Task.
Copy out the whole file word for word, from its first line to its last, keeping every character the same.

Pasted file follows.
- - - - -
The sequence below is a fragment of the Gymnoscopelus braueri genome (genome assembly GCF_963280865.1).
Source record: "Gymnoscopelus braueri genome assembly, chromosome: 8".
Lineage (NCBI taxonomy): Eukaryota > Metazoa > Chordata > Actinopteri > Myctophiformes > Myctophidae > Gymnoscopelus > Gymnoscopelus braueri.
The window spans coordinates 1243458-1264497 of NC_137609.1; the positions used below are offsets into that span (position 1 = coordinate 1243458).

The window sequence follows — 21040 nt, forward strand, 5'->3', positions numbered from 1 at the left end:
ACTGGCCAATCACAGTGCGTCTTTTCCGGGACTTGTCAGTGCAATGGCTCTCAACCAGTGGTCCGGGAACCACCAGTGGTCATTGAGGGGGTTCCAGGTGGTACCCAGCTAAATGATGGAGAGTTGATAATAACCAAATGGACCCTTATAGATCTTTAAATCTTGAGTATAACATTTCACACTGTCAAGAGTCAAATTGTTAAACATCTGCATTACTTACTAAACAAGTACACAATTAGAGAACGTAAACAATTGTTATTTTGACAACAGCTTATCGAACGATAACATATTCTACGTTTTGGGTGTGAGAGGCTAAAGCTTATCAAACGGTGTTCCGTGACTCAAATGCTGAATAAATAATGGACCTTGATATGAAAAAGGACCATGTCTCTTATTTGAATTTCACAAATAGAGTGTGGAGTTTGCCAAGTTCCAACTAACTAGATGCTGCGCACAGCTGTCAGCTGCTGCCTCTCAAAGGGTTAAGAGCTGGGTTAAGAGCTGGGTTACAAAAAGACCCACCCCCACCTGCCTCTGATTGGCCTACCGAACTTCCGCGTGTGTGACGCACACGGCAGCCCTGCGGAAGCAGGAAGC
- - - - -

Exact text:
The sequence below is a fragment of the Gymnoscopelus braueri genome (genome assembly GCF_963280865.1).
Source record: "Gymnoscopelus braueri genome assembly, chromosome: 8".
Lineage (NCBI taxonomy): Eukaryota > Metazoa > Chordata > Actinopteri > Myctophiformes > Myctophidae > Gymnoscopelus > Gymnoscopelus braueri.
The window spans coordinates 1243458-1264497 of NC_137609.1; the positions used below are offsets into that span (position 1 = coordinate 1243458).

The window sequence follows — 21040 nt, forward strand, 5'->3', positions numbered from 1 at the left end:
ACTGGCCAATCACAGTGCGTCTTTTCCGGGACTTGTCAGTGCAATGGCTCTCAACCAGTGGTCCGGGAACCACCAGTGGTCATTGAGGGGGTTCCAGGTGGTACCCAGCTAAATGATGGAGAGTTGATAATAACCAAATGGACCCTTATAGATCTTTAAATCTTGAGTATAACATTTCACACTGTCAAGAGTCAAATTGTTAAACATCTGCATTACTTACTAAACAAGTACACAATTAGAGAACGTAAACAATTGTTATTTTGACAACAGCTTATCGAACGATAACATATTCTACGTTTTGGGTGTGAGAGGCTAAAGCTTATCAAACGGTGTTCCGTGACTCAAATGCTGAATAAATAATGGACCTTGATATGAAAAAGGACCATGTCTCTTATTTGAATTTCACAAATAGAGTGTGGAGTTTGCCAAGTTCCAACTAACTAGATGCTGCGCACAGCTGTCAGCTGCTGCCTCTCAAAGGGTTAAGAGCTGGGTTAAGAGCTGGGTTACAAAAAGACCCACCCCCACCTGCCTCTGATTGGCCTACCGAACTTCCGCGTGTGTGACGCACACGGCAGCCCTGCGGAAGCAGGAAGC